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  5. #355
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    Quote Originally Posted by k9force View Post
    S: Well of course I haven't seen your dog/s but I would add, corrections are to stop unwanted behaviors or at least the likeliness of re occurrence of those behaviors, not for teaching.

    Teaching, reinforcing, conditioning and motivating is best done through positive experience where possible.

    I agree but it is not how most people use corrections - they use it for teaching quite often. Dog doesnt sit so they wack it, or it wont heel so they jerk it in to posistion but does the dog know how to sit or heel in the first place?

    I just find if you teach and reinforce what you want, step by step, corrections are rarely neccessary, especially physical ones.

    It may well differ for other dogs, my only experience is with very intelligent mainly working bred herding dogs.

  6. #356
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    Quote Originally Posted by Kalacreek View Post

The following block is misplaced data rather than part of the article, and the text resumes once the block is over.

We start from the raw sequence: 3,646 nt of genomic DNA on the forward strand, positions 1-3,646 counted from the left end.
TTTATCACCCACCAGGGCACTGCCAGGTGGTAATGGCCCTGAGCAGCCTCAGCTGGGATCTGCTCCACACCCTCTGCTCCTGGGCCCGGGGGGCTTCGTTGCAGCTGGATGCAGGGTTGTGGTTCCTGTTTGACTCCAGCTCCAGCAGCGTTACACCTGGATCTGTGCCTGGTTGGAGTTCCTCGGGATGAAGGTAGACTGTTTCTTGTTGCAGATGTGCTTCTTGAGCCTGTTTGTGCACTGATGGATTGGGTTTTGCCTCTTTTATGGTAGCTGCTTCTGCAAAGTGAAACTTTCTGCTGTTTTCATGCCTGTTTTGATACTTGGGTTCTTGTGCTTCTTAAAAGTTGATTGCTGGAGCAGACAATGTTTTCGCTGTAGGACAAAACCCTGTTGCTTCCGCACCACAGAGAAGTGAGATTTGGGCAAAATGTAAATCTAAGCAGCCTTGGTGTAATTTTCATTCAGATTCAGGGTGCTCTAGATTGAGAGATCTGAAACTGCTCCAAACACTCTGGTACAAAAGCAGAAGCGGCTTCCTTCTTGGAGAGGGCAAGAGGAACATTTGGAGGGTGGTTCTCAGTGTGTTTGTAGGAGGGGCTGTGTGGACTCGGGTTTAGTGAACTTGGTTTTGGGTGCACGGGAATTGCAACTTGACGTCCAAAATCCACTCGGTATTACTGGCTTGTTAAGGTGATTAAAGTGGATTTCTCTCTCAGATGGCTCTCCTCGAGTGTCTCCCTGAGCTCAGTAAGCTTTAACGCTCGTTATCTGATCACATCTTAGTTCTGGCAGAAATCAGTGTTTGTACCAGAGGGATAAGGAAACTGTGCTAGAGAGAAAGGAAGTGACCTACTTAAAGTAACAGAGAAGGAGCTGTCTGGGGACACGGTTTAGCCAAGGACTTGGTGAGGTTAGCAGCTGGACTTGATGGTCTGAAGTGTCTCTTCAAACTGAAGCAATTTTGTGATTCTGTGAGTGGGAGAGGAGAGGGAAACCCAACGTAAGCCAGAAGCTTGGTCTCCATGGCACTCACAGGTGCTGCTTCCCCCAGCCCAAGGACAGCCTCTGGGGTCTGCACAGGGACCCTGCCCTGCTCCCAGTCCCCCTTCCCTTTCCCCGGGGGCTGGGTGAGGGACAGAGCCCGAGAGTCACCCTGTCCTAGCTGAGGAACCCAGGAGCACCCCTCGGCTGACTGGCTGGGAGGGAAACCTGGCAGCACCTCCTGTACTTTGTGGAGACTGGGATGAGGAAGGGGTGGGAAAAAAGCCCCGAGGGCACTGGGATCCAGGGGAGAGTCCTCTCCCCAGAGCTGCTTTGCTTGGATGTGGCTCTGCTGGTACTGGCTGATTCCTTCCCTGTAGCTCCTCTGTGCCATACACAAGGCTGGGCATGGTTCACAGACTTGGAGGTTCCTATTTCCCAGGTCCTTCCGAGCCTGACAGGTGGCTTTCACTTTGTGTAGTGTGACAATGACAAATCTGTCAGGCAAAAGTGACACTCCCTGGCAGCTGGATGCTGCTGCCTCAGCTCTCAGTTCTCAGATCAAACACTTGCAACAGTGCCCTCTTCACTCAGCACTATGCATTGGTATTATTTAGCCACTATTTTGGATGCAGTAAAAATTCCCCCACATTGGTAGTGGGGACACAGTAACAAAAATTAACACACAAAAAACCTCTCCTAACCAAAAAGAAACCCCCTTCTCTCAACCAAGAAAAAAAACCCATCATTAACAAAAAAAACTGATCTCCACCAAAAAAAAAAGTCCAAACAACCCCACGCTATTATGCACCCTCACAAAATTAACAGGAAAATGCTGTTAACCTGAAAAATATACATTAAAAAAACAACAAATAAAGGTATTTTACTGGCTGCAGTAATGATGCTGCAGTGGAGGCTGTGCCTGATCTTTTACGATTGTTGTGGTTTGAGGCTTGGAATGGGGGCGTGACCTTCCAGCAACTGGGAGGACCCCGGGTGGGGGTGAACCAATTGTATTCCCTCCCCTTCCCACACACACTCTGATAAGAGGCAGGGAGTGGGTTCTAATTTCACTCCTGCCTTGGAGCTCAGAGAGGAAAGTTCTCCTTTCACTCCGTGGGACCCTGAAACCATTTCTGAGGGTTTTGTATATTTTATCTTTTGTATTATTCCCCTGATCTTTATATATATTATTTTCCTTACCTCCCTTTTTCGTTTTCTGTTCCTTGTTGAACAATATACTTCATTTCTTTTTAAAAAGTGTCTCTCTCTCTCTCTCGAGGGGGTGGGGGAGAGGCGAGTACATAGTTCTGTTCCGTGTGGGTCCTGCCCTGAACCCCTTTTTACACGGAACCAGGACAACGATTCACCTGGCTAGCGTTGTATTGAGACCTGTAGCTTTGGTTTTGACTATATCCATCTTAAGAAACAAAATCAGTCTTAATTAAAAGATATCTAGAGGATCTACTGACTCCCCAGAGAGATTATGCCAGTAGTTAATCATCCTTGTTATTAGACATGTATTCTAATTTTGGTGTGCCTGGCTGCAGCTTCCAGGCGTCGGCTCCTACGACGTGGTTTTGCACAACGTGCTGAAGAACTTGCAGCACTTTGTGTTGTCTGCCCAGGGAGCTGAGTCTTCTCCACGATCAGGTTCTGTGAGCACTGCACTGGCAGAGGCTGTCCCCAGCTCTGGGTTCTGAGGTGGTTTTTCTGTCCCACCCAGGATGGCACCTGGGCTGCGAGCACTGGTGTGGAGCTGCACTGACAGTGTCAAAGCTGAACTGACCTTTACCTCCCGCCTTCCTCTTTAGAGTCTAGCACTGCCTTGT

If the person is finding help for a problem dog then they are obviously committed and I dont have a problem with that. If you make the effort to fix something then that is good. I found myself in a similar position with a problem dog, looking for a good trainer to help me, which is what got me so interested in dog training. That dog was incredibly hard work. The trainer was a total godsend. Mind you it took me several trainers to find the right one.
    S: And i guess this is like a family Dr or anyone you work personally with, it can take time to find the one that fits, and this might not be much to do with the way they conduct the service as much as how you interact with them.